Photo: Tony Webster
Even when criticism comes from someone you trust and respect, someone who has your best interests as a writer at heart, and who’s guided you well in the past, it’s hard not to have an immediate, emotional reaction.
You’ve worked hard on creating something, and now it’s been trashed and trampled. The dismay and ‘Oh God, what now?!’ is reminiscent of discovering a burglary.
Of course, the critic is not a criminal. She’s doing her job, she’s helping you make the book better.
I’ve recently been reading The Organized Mind by Daniel Levitin.
Levitin, a neuroscientist, explains the human brain is hardwired to organise information – the world around us – into categories.
By harnessing our innate powers of categorisation, and externalising the complex contents of our brains (into systems, lists, notebooks, spreadsheets) we free ourselves up to do the important work of creative thinking: making connections, generating ideas, and problem solving.
Levitin is particularly fond of index cards, which offer a means of externalising information, and breaking it down into small manageable chunks. Unlike a list scribbled into a notebook, or an audio recording you might make on your phone, cards can be easily reordered, re-prioritised.
This sort of thinking appeals strongly to my nerdy tendencies, not to mention my pathological stationery fetish.
My friend, crime writer Neil McIntosh, with his interest in forensic psychology, recommends taking a dispassionate, scientific, response to the crime scene that is criticism. He suggests organising comments into four groups: (a) the things that are sensible, and doable (b) those that are doable but not sensible (c) those that are sensible, but not doable and finally (d) those that are neither sensible, nor doable.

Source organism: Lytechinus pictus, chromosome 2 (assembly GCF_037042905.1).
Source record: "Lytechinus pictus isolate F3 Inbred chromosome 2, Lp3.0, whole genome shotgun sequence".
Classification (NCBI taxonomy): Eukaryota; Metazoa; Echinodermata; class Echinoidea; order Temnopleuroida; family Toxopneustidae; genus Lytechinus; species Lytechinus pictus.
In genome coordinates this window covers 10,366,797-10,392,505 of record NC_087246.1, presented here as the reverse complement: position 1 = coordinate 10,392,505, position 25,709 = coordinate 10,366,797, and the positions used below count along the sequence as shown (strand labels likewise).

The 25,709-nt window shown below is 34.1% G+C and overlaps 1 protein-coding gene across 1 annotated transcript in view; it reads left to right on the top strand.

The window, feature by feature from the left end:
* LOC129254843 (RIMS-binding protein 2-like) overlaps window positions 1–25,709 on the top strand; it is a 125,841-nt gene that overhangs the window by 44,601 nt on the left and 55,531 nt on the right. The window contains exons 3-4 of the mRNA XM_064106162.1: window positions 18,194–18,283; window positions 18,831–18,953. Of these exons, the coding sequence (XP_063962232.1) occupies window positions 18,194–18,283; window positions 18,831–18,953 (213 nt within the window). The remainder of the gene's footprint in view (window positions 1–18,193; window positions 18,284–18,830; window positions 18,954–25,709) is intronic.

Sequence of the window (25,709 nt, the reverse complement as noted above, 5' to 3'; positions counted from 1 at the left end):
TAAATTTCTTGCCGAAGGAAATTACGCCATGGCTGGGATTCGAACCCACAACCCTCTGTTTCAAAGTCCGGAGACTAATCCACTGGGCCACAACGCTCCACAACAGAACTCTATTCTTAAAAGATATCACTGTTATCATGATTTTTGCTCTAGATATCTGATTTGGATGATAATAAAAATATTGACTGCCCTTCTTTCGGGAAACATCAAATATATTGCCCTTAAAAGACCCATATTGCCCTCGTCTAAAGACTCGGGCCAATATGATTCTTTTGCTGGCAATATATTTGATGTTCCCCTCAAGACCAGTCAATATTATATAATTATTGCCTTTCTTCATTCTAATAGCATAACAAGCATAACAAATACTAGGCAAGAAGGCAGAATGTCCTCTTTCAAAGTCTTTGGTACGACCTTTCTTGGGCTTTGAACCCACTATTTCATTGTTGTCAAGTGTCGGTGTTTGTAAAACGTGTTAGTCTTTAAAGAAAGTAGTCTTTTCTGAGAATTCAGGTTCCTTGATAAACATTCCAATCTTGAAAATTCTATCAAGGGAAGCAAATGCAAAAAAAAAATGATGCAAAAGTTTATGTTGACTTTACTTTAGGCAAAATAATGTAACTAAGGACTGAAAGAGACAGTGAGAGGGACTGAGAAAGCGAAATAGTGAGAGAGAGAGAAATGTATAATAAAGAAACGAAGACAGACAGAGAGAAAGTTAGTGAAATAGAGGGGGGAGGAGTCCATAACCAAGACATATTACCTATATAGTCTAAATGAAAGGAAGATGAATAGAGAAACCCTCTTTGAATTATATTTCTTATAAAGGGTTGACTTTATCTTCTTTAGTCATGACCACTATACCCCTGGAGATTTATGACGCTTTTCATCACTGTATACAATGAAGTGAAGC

So, taking Neil’s categories as a starting point and adding Levitin’s index cards, I worked through my latest round of edits. First I noted each point of criticism on an index card, then I went back to the manuscript to record the chapter and the page (or range of pages) where the change needs to be made.
The categories that emerged are:
- changes that can be made quickly and easily
- changes that can be made easily but not so quickly
- changes that will require some unravelling of the plot and impact on, say, more than one chapter
- changes that I’m going to have to think about some more, (because I need to come up with a new idea, or I’m not sure I agree, or just feel uneasy)
All this scribbling onto index cards, sorting and shuffling, might seem to create additional work. But somehow, the activity seems to take the pressure off my brain. I can convince myself I’m doing ‘admin’, which is relaxing and virtually mindless, rather than ‘writing’ or ‘editing’, which are mentally and emotionally taxing.
Weirdly, in the space that is created, I seem more able to be positive and solution-focussed.
I catch myself thinking, ‘now if I just moved this over here…’ and ‘that’s not so bad, maybe I could just cut…’
And although I hardly notice I’m thinking about the work itself, thinking gets done.